The Eiffel Tower, an historic symbol of industry and science in France, celebrates its 125th anniversary this week. On March 31st, 1889, the first visitors ascended by foot to the top of the tower – 1,710 steps – as the lifts had not yet been completed. In May of the same year, the Eiffel Tower made its official debut at the World’s Fair in Paris, marking the 100-year anniversary of the French Revolution. Originally standing at 984 feet, it remained the tallest man-made structure in the world until New York City’s Chrysler Building overtook the title in 1930. Interestingly, spring actually heralds a taller season for the Tower: it is anywhere from four to eight inches shorter during the winter months.
Turning our attention to the medical journals this week, we’ll begin with an article highlighting the growing body of evidence for early intervention in Barrett’s esophagus with low-grade dysplasia.
Ablation vs. Surveillance for Barrett Esophagus with Low Grade Dysplasia
The SURF (Surveillance vs. Radiofrequency Ablation) study published this week in the Journal of the American Medical Association shows that in patients with Barrett’s esophagus with low-grade dysplasia (LGD), early intervention with radiofrequency ablation is associated with a reduction in morbidity compared to endoscopic surveillance . In this multi-center European trial, a total of 136 patients with biopsy-confirmed Barrett’s esophagus with LGD were randomized to either ablation or endoscopic surveillance at 6, 12, 24, and 36 months. The risk of progression to high-grade dysplasia or adenocarcinoma was 1.5% in the ablation group compared to 26.5% in the control group (number-needed-to-treat [NNT] 4.0). The risk of progression to adenocarcinoma was reduced by 7.4% with ablation (NNT 13.6). Due to the superiority of ablation for the primary outcome (neoplastic progression), the trial was terminated early after two years of follow-up. The main drawback to ablation was treatment-related adverse events that occurred in 19.1% of patients, the most common of which was stricture formation (11.8% of patients). While ablation is considered standard care for patients with Barrett’s esophagus and high-grade dysplasia, this study is the first to evaluate the effect of ablation in Barrett’s patients with LGD. Given the high risk of progression in these patients to advanced dysplasia or adenocarcinoma, the SURF study may herald a change in clinical practice .
Effect of Intensive Blood Pressure and Lipid Control on Cognitive Function in Type 2 Diabetics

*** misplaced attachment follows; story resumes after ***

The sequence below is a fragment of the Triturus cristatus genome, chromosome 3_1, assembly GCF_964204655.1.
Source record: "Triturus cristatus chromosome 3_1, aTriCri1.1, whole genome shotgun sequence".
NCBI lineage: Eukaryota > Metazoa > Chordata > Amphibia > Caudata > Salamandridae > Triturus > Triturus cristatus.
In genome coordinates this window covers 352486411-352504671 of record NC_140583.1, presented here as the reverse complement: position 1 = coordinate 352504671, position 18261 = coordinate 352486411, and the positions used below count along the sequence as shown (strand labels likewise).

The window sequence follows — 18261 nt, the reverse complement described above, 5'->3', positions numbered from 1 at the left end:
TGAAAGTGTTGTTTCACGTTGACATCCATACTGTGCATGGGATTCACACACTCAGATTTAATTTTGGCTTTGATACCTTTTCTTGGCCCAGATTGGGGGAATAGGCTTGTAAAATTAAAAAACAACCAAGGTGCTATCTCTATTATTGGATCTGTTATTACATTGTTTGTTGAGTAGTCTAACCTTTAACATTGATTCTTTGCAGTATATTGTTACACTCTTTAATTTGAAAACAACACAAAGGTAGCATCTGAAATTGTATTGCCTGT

With an eye towards preserving cognitive function in aging diabetics, researchers from the ACCORD MIND sub-study have looked at the effect of intensive blood pressure (BP) and lipid control on cognitive outcomes in older type 2 diabetics . In this prospective randomized multi-center trial, 2977 participants with type 2 diabetes (mean A1c 8.3%) and no evidence of baseline cognitive impairment were randomized to either intensive systolic BP control (goal systolic BP 120 mmHg vs. 140 mmHg) or intensive lipid control (fibrate vs. placebo therapy in patients with baseline mean low-density lipoprotein levels around 100 mg/dL). Cognitive function was assessed at 20 and 40 months with tests targeting verbal memory, processing speed, and executive function. A sub-study of 503 participants also underwent brain magnetic resonance imaging at baseline and at 40 months to assess for changes in total brain volume (TBV). At the conclusion of the trial, neither intensive BP control nor fibrate therapy was shown to have a measurable effect on cognitive outcomes. In addition, a decline in TBV (-4.4 cm) was seen with intensive BP control compared to standard therapy (95% confidence interval [CI], -7.8cm to -1.1cm; p=.01). As the authors point out, cognitive decline occurs gradually and 40 months of follow-up may be insufficient to assess the impact of these interventions on cognitive function. As the prevalence of diabetes in older adults increases, targeted interventions for reducing the risk of cognitive decline in these patients still need to be elucidated.
Pre-Operative Beta Blocker Therapy in Patients with Ischemic Heart Disease